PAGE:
The majority of the litigation budget is typically spent on the attorney review. This article discusses some of the ways to cut time and cost using technology.

ANALYSIS

Analysis can be a difficult term to define in our world as much of the technology has driven the definition in recent years. However, simply put, “analysis” is what the attorneys do when they review. In an effort to save time and trim costs, technology has developed to assess and analyze litigation data early in the case as well as later. The technology does NOT replace the attorney review. The courts are still inconsistent on whether or not to require the technology but seem to be leaning towards requiring it… And I always say: The tools are not as important as the process. Do not bet your whole case on the technology available. My two cents. That said, here’s some useful information about ESI Analysis (again, not an endorsement):

Definition

Software 

I hope this overview of ESI Review and Analysis has been helpful to you as you continue to explore and learn more about e-discovery!

If you have any questions, feel free to e-mail me at erika at learnaboutediscovery.com

Introduction to E-Discovery: Technology (Part 3 of 5)

It’s pretty easy to execute a Google search on “e-discovery” and immediately become overwhelmed by the amazing volume of information available. Where should you begin reading? What’s fluff? What’s not? What’s educational? What’s marketing jargon? Over the next few weeks, we’re going to dedicate MONDAY mornings to reading about electronic discovery basics. Each week, look for a new post to learn about e-discovery without becoming overwhelmed.This  week, we continue our series on technology used to support e-discovery with a few resources for you to learn more about ESI Processing (a.k.a. conversion to a reviewable format).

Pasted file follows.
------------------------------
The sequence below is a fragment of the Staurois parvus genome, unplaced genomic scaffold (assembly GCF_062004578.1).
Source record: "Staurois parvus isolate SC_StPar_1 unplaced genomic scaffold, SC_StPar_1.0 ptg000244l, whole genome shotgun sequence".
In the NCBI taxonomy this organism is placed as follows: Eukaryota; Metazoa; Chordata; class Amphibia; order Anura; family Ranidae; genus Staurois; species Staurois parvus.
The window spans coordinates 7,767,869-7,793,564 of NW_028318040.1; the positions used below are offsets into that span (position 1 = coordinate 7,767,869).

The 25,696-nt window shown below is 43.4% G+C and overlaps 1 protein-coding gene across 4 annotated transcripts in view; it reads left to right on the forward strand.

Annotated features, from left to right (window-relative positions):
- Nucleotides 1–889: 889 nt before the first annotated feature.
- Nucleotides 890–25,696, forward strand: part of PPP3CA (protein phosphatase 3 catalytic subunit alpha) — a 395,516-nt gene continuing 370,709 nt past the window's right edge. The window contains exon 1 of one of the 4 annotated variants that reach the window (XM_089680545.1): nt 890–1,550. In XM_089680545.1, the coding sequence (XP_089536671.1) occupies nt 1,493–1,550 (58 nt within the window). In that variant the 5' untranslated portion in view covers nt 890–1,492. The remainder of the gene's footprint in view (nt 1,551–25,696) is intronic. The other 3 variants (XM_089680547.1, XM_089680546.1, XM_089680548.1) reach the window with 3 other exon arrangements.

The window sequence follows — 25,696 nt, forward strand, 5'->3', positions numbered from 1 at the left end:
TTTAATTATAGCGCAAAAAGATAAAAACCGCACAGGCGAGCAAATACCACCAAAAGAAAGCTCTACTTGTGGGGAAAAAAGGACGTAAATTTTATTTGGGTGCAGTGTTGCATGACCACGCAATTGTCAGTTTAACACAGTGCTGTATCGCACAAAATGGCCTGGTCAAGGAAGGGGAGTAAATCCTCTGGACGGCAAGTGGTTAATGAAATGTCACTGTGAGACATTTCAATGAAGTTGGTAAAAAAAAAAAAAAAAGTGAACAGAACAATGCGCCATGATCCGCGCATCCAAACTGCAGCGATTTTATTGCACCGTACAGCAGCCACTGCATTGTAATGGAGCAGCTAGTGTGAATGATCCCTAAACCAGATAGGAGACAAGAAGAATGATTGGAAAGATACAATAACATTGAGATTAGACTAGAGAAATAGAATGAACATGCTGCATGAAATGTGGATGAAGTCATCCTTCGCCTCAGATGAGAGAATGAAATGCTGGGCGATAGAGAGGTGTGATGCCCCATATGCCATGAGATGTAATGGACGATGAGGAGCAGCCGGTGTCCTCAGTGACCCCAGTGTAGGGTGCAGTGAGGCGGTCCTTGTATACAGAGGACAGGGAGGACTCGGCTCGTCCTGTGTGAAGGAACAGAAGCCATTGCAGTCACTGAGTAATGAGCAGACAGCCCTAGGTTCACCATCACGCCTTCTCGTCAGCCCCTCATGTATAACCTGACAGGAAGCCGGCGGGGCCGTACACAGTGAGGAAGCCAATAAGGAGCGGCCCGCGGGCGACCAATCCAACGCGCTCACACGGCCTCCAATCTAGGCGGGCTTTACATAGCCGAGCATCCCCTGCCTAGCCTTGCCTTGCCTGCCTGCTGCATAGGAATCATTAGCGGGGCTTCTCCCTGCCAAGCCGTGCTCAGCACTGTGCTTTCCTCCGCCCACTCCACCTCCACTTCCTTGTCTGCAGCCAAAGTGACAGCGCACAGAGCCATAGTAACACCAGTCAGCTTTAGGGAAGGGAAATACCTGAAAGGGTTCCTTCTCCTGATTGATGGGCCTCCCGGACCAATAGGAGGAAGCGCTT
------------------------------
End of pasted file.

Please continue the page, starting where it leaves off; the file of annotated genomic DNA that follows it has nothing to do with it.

Here is a good article that defines processing… it’s part one of two in a short series of articles. I recommend reading all of them to gain a full picture. Then there is a link to a “sample” software program demonstration that is commonly used by both service providers and firms. (Please note, this is not an endorsement of this software… I simply liked the available video demonstration.)

Definition

Software

 

Learning Tip: Most service providers have database programmers on staff who are able to provide an additional level of data manipulation beyond what the software simply does out-of-the-box. Keep this in mind when considering DIY ESI processing options. Be sure to ask your service provider about the tools they’ve developed in house to fill technology gaps in the processing software. Typical tools sets include features to copy data, clean up data and organize data for export.

 

Learning About Data Maps

Most data maps or content maps or “who-knows-where-the-data-is” diagrams are anywhere from 9 to 18 months out of date.  Any IT network manager will tell you that creating a diagram of everything on the company network is not a fun or easy activity. Add to that the litigator’s need to know who has/had access to potentially discoverable information and the size of the task more than doubles. Today, we fortunately have tools that help automate parts or all of this but how effective those tools are depends on a lot of variables. Our interest now is to provide a few resources and definitions to help you begin conversations with your e-discovery team about data mapping.